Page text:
01 October 2016 | 10 °C

Which Bits Of London Are Most Photographed?

Which Bits Of London Are Most Photographed?
Alex Kachkaev and Jo Wood, giCentre, City University London
London Photography Map
Pigment print, made 2014
This image maps the places, times and events people choose to make photographs in London. Here we see daytime and night time London superimposed, outdoors and indoors, parks and lakes, evening venues and sporting events. The attraction of the banks of the Thames and its major crossings for photography is made startlingly clear. The data was generated by forty thousand people in the city who, between them, uploaded over one million photographs to the Flickr photo sharing service. Each dot represents the location of a single photograph, identified either automatically via GPS devices built into the camera or smartphone, or added manually by the uploader. The colour of each dot represents the amount of light present in the scene, enabling us to distinguish likely daytime, outside photographs (yellow) from those taken either at night or indoors (purple). The result is a map of photogenic London, a shared image of images, of place and space, of the photographed and the photographer.
Alex Kachkaev and Jo Wood, giCentre, City University London
London Photography Map
Pigment print, made 2014
This image maps the places, times and events people choose to make photographs in London. Here we see daytime and night time London superimposed, outdoors and indoors, parks and lakes, evening venues and sporting events. The attraction of the banks of the Thames and its major crossings for photography is made startlingly clear. The data was generated by forty thousand people in the city who, between them, uploaded over one million photographs to the Flickr photo sharing service. Each dot represents the location of a single photograph, identified either automatically via GPS devices built into the camera or smartphone, or added manually by the uploader. The colour of each dot represents the amount of light present in the scene, enabling us to distinguish likely daytime, outside photographs (yellow) from those taken either at night or indoors (purple). The result is a map of photogenic London, a shared image of images, of place and space, of the photographed and the photographer.
Labelled highlights.
A close-up of central London. The Thames and bridges are particularly prominent.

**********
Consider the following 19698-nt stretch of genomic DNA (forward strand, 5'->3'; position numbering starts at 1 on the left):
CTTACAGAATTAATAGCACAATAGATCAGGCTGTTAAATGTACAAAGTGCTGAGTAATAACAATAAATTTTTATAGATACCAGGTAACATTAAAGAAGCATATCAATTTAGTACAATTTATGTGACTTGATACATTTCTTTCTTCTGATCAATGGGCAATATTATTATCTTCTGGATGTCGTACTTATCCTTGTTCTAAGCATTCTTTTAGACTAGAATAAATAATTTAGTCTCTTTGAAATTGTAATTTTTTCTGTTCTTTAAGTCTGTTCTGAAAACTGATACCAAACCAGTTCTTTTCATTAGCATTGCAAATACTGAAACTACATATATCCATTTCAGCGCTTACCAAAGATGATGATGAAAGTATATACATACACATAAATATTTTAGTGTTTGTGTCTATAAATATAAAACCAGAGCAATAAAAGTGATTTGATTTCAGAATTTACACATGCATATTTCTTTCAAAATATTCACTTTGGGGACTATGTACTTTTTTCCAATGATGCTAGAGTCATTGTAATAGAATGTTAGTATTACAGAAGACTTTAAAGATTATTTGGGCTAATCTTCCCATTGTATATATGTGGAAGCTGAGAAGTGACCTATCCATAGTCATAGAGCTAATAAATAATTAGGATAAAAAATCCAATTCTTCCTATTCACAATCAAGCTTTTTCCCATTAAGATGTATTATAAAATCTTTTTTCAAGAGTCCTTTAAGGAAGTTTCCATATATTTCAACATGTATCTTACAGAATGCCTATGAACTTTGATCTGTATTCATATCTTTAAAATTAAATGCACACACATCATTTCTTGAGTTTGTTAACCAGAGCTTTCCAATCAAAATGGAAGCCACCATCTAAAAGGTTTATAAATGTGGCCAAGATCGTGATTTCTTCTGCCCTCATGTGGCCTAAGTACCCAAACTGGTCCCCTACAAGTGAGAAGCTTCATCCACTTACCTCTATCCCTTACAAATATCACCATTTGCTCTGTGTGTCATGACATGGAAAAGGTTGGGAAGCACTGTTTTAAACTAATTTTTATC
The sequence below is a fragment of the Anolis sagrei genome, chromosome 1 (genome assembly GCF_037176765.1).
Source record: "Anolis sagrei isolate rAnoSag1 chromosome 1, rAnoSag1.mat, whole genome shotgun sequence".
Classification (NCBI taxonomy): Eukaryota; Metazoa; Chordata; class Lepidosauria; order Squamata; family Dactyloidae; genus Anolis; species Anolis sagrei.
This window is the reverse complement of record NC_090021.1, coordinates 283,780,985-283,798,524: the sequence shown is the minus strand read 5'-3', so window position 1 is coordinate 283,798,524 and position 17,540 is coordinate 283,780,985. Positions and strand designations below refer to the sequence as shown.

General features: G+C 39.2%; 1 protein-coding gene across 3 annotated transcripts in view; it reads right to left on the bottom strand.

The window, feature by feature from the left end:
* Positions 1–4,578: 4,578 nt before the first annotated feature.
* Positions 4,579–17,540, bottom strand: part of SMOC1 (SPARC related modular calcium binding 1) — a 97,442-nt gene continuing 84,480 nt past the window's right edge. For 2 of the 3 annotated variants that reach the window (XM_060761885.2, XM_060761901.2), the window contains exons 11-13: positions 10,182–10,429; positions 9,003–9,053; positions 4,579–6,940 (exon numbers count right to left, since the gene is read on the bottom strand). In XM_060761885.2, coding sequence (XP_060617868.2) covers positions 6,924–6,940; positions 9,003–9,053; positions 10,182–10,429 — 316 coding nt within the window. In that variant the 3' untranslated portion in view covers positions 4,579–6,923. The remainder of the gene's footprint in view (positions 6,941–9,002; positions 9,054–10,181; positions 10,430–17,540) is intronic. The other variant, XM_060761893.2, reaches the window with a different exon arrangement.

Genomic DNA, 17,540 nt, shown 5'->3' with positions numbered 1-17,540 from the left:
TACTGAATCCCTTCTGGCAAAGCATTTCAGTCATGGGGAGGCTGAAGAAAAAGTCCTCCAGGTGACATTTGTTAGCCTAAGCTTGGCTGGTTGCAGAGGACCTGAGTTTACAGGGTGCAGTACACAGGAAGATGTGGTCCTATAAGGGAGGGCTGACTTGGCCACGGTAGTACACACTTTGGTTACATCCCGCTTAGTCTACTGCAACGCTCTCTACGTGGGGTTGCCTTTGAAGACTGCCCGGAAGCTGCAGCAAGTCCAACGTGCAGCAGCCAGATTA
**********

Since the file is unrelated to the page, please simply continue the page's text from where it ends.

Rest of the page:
A close-up of central London. The Thames and bridges are particularly prominent.
Docklands. Note the abundance of purple dots in North Greenwich - presumably photos from gigs inside the O2.
Docklands. Note the abundance of purple dots in North Greenwich - presumably photos from gigs inside the O2.
A close-up of north London, showing the prominence of Regent's Canal.
A close-up of north London, showing the prominence of Regent's Canal.

Looking like satellite images of the capital at night, the graphics above actually show the places that people take photographs in London. Alex Kachkaev and Jo Wood, of the giCentre at City University London, created the visualisation using over 1 million geolocated photographs on Flickr.

Shots in daylight are shown as yellow dots, while purple dots show photographs taken at night or indoors (i.e. lower light). Great clusters can be seen along the Thames and its bridges, but other waterways are also prominent. Note how the Regent's Canal and the Serpentine stand out more strongly than most of the city's roads. Over in North Greenwich, a patch of purple indicates the large number of shots taken at gigs at the O2. Nearby, the Thames cable car takes on an unaccustomed prominence, shown as a bright streak of daytime photography.

A high-resolution version of the image will greet visitors to the Bridge exhibition at Museum of London Docklands, which opens on 27 June. Londonist is proud to be Media Partner for this exhibition, which explores the bridges of the Thames through photographs, paintings and other works.

Last Updated 01 June 2016